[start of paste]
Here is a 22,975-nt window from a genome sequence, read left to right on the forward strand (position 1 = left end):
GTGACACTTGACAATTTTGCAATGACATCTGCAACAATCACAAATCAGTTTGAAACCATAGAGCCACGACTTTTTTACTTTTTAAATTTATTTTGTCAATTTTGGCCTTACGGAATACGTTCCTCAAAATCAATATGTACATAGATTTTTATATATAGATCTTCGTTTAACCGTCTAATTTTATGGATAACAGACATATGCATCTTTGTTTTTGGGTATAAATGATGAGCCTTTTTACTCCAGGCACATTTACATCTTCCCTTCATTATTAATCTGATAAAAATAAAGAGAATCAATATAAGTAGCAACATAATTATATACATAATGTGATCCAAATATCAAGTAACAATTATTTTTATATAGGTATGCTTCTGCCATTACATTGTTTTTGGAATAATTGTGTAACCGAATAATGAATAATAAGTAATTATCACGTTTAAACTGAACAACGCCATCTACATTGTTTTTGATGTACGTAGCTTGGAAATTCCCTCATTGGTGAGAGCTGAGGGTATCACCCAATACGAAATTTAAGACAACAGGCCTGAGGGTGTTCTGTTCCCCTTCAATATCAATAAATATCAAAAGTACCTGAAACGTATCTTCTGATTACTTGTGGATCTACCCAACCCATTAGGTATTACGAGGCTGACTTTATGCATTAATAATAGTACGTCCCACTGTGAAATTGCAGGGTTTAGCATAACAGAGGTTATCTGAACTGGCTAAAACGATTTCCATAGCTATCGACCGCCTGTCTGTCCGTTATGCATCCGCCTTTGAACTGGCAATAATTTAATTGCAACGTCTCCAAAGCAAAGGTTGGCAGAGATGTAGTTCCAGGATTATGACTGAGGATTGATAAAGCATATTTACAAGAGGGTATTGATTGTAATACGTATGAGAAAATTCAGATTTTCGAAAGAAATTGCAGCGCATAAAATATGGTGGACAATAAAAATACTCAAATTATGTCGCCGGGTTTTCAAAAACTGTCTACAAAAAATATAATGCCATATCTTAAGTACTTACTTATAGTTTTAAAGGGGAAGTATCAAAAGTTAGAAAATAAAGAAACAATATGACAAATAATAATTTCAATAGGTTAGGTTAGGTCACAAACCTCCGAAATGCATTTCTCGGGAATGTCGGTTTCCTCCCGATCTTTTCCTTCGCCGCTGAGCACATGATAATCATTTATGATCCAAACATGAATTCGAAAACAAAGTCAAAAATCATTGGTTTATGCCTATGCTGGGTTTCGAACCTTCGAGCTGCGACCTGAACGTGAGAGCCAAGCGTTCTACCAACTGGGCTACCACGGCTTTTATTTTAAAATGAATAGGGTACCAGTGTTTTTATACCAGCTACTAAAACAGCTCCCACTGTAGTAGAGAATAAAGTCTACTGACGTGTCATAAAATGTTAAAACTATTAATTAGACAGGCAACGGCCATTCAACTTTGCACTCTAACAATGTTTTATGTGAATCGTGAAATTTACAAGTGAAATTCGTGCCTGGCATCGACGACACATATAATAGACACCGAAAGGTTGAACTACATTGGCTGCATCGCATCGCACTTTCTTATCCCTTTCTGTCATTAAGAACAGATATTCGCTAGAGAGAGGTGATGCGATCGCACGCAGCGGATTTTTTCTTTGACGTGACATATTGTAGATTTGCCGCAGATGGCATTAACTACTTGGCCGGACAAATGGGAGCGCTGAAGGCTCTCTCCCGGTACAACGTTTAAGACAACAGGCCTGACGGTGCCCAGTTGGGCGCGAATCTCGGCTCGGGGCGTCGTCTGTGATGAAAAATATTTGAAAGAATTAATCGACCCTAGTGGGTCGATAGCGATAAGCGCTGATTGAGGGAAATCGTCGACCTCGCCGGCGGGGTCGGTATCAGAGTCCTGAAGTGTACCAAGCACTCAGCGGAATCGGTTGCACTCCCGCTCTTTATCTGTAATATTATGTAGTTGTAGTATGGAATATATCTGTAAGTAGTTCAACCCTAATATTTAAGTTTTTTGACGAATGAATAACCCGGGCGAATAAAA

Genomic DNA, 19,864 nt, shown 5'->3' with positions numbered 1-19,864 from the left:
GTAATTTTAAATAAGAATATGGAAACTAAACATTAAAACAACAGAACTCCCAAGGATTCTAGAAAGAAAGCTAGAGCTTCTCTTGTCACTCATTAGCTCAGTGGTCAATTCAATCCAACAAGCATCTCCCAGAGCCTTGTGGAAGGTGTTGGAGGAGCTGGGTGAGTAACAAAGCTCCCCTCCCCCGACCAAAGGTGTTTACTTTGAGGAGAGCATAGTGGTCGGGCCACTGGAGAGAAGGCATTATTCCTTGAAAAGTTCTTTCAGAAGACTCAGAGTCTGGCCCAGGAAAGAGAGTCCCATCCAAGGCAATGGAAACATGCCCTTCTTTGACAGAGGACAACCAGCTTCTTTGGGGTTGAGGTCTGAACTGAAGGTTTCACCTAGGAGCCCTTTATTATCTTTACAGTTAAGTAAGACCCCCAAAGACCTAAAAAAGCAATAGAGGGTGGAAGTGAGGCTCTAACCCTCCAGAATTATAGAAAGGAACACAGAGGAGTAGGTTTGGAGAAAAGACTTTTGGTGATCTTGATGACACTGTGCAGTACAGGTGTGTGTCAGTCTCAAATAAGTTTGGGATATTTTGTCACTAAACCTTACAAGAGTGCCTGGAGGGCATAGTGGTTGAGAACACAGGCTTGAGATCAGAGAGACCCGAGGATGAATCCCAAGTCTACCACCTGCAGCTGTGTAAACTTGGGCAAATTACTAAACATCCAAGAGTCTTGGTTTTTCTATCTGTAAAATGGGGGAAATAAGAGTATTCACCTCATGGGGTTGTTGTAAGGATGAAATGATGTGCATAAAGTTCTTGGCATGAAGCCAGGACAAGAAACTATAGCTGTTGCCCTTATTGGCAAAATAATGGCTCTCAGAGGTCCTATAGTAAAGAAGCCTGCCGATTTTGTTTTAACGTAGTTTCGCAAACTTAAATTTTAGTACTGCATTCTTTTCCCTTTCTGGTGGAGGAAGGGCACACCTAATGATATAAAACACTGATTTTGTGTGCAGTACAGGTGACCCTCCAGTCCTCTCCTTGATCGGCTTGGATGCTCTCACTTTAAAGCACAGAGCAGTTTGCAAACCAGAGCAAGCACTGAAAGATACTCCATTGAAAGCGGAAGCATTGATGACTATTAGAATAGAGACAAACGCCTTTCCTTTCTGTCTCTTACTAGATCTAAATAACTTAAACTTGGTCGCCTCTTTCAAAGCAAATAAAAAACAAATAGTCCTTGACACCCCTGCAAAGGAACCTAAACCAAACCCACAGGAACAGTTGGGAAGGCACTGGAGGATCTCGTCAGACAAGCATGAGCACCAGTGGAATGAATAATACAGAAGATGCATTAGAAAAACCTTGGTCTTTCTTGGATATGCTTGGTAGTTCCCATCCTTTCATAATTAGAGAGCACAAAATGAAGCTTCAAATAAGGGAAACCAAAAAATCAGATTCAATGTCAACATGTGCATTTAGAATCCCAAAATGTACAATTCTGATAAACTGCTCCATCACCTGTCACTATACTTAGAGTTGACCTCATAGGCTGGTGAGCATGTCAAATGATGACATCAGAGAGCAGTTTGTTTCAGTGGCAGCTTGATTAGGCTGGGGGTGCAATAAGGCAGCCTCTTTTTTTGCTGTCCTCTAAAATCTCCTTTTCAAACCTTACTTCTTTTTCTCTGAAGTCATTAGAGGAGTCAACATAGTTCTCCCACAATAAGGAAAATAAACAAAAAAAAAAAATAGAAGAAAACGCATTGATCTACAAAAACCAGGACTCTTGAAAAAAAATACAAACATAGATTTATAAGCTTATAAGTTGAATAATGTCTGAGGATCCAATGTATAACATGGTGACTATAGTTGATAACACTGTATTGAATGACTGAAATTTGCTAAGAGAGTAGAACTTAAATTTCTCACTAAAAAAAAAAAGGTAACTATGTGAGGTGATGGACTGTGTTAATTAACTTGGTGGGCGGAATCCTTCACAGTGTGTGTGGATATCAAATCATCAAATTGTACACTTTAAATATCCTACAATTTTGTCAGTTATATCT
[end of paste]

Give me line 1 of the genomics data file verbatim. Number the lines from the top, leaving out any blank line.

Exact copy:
Here is a 22,975-nt window from a genome sequence, read left to right on the forward strand (position 1 = left end):